It only took one week to run out of the 70,000 condoms supplied to Olympic Village during the Sydney Olympic Games in 2000.
And during the 2010 Winter Olympics in Vancouver, 100,000 condoms were ordered for the athletes, but that still was not quite enough. The frequent usage of the condoms is just one side effect of the wild, all-night parties that go down in the Olympic Village, which is supposedly a hotbed of sex, drugs and gold medals. Or at least, that is the claim made by the anonymous author of the new salacious tell-all The Secret Olympics. The author claims to be a former British Olympian himself, giving him firsthand experience to all the secret escapades that go down in the very private and heavily guarded village.
The official Olympic regulations state that alcohol and drugs are banned from the village during the competition; however, the author maintains that it is incredibly easy for the contestants to sneak booze and other drugs into the villages. According to the author, although many of the activities that go down in the village are not sanctioned, they are kept quiet as to not sully the reputable image of the Olympics.
It is not hard to understand why so many condoms are needed during this 17-day competition. The village itself is its own Mt. Olympus, filled with our version of the gods: healthy, incredibly fit athletes in their prime.
For the duration of the competition, the best of the best from all over the world live together, so it is no surprise that many of them are attractive and attracted to each other. Especially when there are countless lists highlighting the “hottest” athletes, with a few posing in magazines shoots that leave little to the imagination.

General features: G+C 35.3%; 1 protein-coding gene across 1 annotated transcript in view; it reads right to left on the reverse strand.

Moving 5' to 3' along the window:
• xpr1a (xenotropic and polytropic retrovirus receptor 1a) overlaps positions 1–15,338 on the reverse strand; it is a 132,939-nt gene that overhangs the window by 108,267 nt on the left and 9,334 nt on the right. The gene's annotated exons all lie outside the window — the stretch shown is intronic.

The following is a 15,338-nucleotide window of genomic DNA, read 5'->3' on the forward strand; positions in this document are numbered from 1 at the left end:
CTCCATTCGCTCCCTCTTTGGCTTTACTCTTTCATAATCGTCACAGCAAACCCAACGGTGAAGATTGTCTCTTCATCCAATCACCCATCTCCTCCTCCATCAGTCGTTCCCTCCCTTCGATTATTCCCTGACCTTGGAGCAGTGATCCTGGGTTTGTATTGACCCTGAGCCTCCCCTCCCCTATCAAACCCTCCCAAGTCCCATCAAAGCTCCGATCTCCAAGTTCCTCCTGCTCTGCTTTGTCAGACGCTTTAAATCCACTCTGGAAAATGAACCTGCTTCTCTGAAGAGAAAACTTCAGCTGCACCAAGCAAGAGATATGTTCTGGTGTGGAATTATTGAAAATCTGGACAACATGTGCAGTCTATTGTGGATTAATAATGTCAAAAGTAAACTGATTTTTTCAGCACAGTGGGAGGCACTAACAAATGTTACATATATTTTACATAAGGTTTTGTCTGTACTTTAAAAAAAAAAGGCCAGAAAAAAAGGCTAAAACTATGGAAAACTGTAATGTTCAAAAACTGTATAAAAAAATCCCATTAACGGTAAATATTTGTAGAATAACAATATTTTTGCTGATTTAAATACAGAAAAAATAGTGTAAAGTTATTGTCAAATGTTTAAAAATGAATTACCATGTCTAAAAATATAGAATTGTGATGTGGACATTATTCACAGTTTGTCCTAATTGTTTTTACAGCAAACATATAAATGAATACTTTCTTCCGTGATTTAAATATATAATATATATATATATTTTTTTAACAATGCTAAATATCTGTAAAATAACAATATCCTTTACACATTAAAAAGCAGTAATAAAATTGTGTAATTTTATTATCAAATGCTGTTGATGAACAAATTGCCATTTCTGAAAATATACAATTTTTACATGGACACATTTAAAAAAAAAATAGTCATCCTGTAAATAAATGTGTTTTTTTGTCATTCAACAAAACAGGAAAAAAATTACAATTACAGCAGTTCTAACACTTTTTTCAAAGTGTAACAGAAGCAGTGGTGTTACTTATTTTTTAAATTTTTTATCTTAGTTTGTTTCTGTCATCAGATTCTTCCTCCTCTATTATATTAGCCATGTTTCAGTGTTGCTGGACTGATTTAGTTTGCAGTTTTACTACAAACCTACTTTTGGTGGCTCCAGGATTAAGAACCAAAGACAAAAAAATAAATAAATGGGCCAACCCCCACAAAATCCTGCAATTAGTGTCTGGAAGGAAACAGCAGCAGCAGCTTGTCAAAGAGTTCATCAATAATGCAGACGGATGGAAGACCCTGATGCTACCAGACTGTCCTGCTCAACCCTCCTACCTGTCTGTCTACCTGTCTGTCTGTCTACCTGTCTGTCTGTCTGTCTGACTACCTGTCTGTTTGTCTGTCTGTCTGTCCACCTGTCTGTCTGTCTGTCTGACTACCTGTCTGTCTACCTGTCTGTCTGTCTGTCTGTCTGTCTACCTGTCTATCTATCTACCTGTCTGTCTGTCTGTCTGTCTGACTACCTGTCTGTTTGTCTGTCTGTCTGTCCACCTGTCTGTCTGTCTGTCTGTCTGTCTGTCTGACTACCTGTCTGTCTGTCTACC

If all of this is true, what happens to the athletes who come from cultures that are not as permissive of this sort of behavior?
Many countries, like Qatar and Brunei – both are sending female competitors to the games for the first time – are known for being very socially conservative. Understandably, there might be some trepidation the two young women will encounter when they arrive in London for the games.
However, some of the descriptions in the book of sex and scandal may be exaggerated. In rebuttal to the book’s claims, Todd Lodwick, a 35-year-old-five-time Olympian and two-time gold medalist, says, "It’s a tradition — taking so many that they have to replace them … It’s a myth.” Moreover, with the intense focus, training, and maturity needed to make it to the Olympics, there is little room to throw it all away for one night of partying and pleasure.
Regardless of the condom count for the London 2012 games, everything we need to see will take place in the Olympic arena and what happens in the Village, stays in the Village for a reason.